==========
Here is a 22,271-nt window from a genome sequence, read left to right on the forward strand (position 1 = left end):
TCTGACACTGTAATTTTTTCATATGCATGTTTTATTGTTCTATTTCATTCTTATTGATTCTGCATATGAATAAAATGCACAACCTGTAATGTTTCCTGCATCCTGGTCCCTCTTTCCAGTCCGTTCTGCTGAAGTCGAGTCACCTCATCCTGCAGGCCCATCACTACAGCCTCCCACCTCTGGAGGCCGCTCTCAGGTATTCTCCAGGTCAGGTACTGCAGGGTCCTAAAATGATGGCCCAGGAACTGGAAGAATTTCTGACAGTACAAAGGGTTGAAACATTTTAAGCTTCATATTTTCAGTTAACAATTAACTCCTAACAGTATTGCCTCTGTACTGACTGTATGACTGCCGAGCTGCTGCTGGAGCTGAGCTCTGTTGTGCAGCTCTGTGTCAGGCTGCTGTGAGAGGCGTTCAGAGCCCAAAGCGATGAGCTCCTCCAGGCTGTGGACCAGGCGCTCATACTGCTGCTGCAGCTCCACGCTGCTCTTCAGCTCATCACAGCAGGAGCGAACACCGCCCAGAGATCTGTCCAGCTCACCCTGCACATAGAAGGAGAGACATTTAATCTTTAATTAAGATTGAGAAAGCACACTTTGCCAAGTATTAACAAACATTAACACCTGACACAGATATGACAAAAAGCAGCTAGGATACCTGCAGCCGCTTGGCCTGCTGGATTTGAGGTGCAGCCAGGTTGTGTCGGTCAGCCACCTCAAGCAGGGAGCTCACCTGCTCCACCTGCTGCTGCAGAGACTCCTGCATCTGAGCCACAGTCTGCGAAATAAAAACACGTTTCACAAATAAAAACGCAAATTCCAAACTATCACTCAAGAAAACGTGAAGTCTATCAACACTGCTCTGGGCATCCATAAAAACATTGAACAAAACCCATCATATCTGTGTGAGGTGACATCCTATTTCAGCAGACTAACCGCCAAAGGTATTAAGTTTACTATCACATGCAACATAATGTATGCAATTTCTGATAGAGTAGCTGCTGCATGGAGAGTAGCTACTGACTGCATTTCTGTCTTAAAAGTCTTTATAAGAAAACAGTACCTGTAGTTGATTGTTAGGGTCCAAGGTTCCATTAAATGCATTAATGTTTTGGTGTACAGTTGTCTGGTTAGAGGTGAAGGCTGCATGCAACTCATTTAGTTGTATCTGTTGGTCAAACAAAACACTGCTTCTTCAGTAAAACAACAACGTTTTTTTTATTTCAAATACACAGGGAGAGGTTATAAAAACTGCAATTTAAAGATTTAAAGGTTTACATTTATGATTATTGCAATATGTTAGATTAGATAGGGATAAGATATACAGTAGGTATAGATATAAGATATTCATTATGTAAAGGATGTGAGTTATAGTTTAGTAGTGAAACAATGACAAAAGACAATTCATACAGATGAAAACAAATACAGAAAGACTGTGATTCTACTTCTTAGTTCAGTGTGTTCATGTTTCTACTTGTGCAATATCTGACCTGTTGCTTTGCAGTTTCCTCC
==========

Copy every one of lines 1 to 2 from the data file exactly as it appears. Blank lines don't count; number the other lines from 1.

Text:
Here is a 22,271-nt window from a genome sequence, read left to right on the forward strand (position 1 = left end):
TCTGACACTGTAATTTTTTCATATGCATGTTTTATTGTTCTATTTCATTCTTATTGATTCTGCATATGAATAAAATGCACAACCTGTAATGTTTCCTGCATCCTGGTCCCTCTTTCCAGTCCGTTCTGCTGAAGTCGAGTCACCTCATCCTGCAGGCCCATCACTACAGCCTCCCACCTCTGGAGGCCGCTCTCAGGTATTCTCCAGGTCAGGTACTGCAGGGTCCTAAAATGATGGCCCAGGAACTGGAAGAATTTCTGACAGTACAAAGGGTTGAAACATTTTAAGCTTCATATTTTCAGTTAACAATTAACTCCTAACAGTATTGCCTCTGTACTGACTGTATGACTGCCGAGCTGCTGCTGGAGCTGAGCTCTGTTGTGCAGCTCTGTGTCAGGCTGCTGTGAGAGGCGTTCAGAGCCCAAAGCGATGAGCTCCTCCAGGCTGTGGACCAGGCGCTCATACTGCTGCTGCAGCTCCACGCTGCTCTTCAGCTCATCACAGCAGGAGCGAACACCGCCCAGAGATCTGTCCAGCTCACCCTGCACATAGAAGGAGAGACATTTAATCTTTAATTAAGATTGAGAAAGCACACTTTGCCAAGTATTAACAAACATTAACACCTGACACAGATATGACAAAAAGCAGCTAGGATACCTGCAGCCGCTTGGCCTGCTGGATTTGAGGTGCAGCCAGGTTGTGTCGGTCAGCCACCTCAAGCAGGGAGCTCACCTGCTCCACCTGCTGCTGCAGAGACTCCTGCATCTGAGCCACAGTCTGCGAAATAAAAACACGTTTCACAAATAAAAACGCAAATTCCAAACTATCACTCAAGAAAACGTGAAGTCTATCAACACTGCTCTGGGCATCCATAAAAACATTGAACAAAACCCATCATATCTGTGTGAGGTGACATCCTATTTCAGCAGACTAACCGCCAAAGGTATTAAGTTTACTATCACATGCAACATAATGTATGCAATTTCTGATAGAGTAGCTGCTGCATGGAGAGTAGCTACTGACTGCATTTCTGTCTTAAAAGTCTTTATAAGAAAACAGTACCTGTAGTTGATTGTTAGGGTCCAAGGTTCCATTAAATGCATTAATGTTTTGGTGTACAGTTGTCTGGTTAGAGGTGAAGGCTGCATGCAACTCATTTAGTTGTATCTGTTGGTCAAACAAAACACTGCTTCTTCAGTAAAACAACAACGTTTTTTTTATTTCAAATACACAGGGAGAGGTTATAAAAACTGCAATTTAAAGATTTAAAGGTTTACATTTATGATTATTGCAATATGTTAGATTAGATAGGGATAAGATATACAGTAGGTATAGATATAAGATATTCATTATGTAAAGGATGTGAGTTATAGTTTAGTAGTGAAACAATGACAAAAGACAATTCATACAGATGAAAACAAATACAGAAAGACTGTGATTCTACTTCTTAGTTCAGTGTGTTCATGTTTCTACTTGTGCAATATCTGACCTGTTGCTTTGCAGTTTCCTCC